The Race is Long

Positively Charged

The failure of my long run last Sunday had me a bit scared to face this one. Aside from real physical strains that hounded me for several days prior to last Sunday, there were other mental issues as well.

I was reading about some racing stuff and I think I got ahead of myself, overthunk my run and added even more pressure to an already overburdened session. So, my attempt ended early with a bad leg cramp and I dealt with the disappointment over the next few days.

I only got to do my long run again today; a week’s delay. You can imagine my worry about the week that I’d lost. At the same time, there’s that niggling doubt about dealing with the distance. Sure, I’ve done this all before. Sure, if I had to, I can walk it. Still, all these things mess with one’s head.

I ran into one thing that helped. It’s the simplest, most basic thing, it took me back to my rowing days plus, it gave me a laugh: the little engine that could. “I think I can.” A simple mantra charged with positivity and optimism. Who cares if Lemony Snicket finds the story tedious. I love the neat and uncomplicated slogan.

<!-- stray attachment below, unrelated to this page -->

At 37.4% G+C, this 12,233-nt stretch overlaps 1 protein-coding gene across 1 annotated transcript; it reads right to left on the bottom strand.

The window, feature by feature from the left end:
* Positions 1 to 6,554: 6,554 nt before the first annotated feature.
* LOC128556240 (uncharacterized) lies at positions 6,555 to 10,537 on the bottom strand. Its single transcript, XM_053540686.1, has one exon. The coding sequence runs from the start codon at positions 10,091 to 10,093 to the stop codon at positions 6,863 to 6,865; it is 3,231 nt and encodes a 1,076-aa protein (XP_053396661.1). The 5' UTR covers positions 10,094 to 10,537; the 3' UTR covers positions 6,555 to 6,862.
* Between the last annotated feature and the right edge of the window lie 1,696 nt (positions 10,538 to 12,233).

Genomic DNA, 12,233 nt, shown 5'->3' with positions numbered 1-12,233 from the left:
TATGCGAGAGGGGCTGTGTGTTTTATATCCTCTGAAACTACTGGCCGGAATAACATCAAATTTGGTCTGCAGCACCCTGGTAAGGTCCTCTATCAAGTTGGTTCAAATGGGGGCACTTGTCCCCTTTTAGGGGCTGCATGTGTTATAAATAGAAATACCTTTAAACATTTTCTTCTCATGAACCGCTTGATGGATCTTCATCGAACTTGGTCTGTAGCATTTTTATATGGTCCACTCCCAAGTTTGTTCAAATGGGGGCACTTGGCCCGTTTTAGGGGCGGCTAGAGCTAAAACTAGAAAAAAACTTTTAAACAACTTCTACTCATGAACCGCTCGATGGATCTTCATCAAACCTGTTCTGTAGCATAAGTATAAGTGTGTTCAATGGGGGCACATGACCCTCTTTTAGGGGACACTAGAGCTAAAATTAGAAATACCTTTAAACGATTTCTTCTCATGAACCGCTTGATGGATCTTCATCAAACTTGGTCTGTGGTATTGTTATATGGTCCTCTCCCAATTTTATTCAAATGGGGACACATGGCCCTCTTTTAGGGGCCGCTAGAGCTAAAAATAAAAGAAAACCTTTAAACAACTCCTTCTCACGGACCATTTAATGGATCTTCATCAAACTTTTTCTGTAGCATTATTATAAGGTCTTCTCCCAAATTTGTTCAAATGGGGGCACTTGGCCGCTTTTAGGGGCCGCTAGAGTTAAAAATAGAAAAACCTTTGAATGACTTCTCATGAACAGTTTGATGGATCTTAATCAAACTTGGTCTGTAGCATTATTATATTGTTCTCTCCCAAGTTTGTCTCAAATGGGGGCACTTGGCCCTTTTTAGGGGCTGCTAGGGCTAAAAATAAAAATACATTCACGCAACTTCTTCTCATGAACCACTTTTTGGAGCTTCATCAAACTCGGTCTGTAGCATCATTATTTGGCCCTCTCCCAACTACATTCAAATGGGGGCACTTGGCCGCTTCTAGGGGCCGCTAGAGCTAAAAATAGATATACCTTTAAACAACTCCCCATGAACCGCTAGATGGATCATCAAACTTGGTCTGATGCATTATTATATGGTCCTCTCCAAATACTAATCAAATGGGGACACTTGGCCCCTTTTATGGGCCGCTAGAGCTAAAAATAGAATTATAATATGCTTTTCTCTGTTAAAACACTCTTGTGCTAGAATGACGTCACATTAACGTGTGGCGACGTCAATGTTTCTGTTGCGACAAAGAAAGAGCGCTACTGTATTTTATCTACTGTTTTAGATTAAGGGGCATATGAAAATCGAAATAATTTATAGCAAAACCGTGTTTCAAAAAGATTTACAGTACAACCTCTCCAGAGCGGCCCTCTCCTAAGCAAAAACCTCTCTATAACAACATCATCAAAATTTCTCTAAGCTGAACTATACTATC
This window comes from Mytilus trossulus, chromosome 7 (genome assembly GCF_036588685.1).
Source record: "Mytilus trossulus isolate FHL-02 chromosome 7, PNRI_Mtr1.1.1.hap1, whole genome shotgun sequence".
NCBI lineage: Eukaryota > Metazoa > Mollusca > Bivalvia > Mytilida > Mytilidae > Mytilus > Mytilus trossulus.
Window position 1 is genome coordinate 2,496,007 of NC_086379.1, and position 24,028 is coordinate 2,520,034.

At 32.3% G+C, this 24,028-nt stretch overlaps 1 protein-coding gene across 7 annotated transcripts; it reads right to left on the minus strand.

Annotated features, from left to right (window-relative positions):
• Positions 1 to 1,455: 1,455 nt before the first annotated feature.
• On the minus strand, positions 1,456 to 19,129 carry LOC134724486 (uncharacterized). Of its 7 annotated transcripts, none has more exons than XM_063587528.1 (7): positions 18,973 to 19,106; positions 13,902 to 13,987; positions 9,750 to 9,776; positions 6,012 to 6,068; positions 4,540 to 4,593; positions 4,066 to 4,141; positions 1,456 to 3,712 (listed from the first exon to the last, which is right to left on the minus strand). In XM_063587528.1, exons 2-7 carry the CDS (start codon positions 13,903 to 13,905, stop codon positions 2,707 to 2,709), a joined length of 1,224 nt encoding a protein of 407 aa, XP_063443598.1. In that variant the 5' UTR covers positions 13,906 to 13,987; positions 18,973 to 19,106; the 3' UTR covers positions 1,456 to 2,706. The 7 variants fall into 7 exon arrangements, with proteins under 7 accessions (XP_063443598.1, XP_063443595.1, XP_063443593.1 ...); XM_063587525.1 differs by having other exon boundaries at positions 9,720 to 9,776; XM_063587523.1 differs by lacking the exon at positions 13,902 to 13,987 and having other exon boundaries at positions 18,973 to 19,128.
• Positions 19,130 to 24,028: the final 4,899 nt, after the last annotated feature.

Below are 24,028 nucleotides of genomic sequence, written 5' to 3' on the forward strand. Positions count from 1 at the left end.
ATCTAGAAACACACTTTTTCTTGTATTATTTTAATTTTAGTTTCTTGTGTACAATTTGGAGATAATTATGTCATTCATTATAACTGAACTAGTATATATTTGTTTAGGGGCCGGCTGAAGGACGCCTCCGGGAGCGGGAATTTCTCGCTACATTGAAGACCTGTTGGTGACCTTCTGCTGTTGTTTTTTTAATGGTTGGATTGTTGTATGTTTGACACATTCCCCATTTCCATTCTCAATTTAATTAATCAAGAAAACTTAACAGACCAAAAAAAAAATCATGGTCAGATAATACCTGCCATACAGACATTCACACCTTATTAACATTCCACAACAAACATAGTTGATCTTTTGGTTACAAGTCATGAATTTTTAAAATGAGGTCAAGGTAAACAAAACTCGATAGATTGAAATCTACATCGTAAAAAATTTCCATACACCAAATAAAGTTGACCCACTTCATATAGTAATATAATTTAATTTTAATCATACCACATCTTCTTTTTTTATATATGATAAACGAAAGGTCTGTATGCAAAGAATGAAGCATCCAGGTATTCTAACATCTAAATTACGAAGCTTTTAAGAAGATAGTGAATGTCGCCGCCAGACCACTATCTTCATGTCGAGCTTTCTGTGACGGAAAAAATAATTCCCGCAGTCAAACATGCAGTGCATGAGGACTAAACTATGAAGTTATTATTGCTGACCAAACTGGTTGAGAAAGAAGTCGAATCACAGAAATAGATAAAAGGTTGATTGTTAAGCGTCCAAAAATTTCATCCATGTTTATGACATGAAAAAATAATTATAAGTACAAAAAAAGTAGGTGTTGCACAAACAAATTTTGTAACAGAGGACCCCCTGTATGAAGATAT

Treating today’s distance like just another run—another forgotten trick—helped. It removes any additional pressure one might associate with the task. It frees you up from over thinking the process; it’s another Sunday, just get dressed, go out, run. Simple. Before I knew it I was more than halfway through the 17k.

I ought to know myself better by now. Getting amped for a run doesn’t help me. I need a business as usual frame of mind for that. The excitement should come while I’m there, on the road, not before.

I didn’t think it would be so difficult getting back into the groove of training again. Just raising my mileage is a big challenge for me. I keep going back to how I did it all before—not that I did it all that well then. But it feels so much harder this time.

I guess I just have to make sure to stay with the positive. One foot in front of the other, just like today. I knew I could, I knew I could, I knew I could…

 

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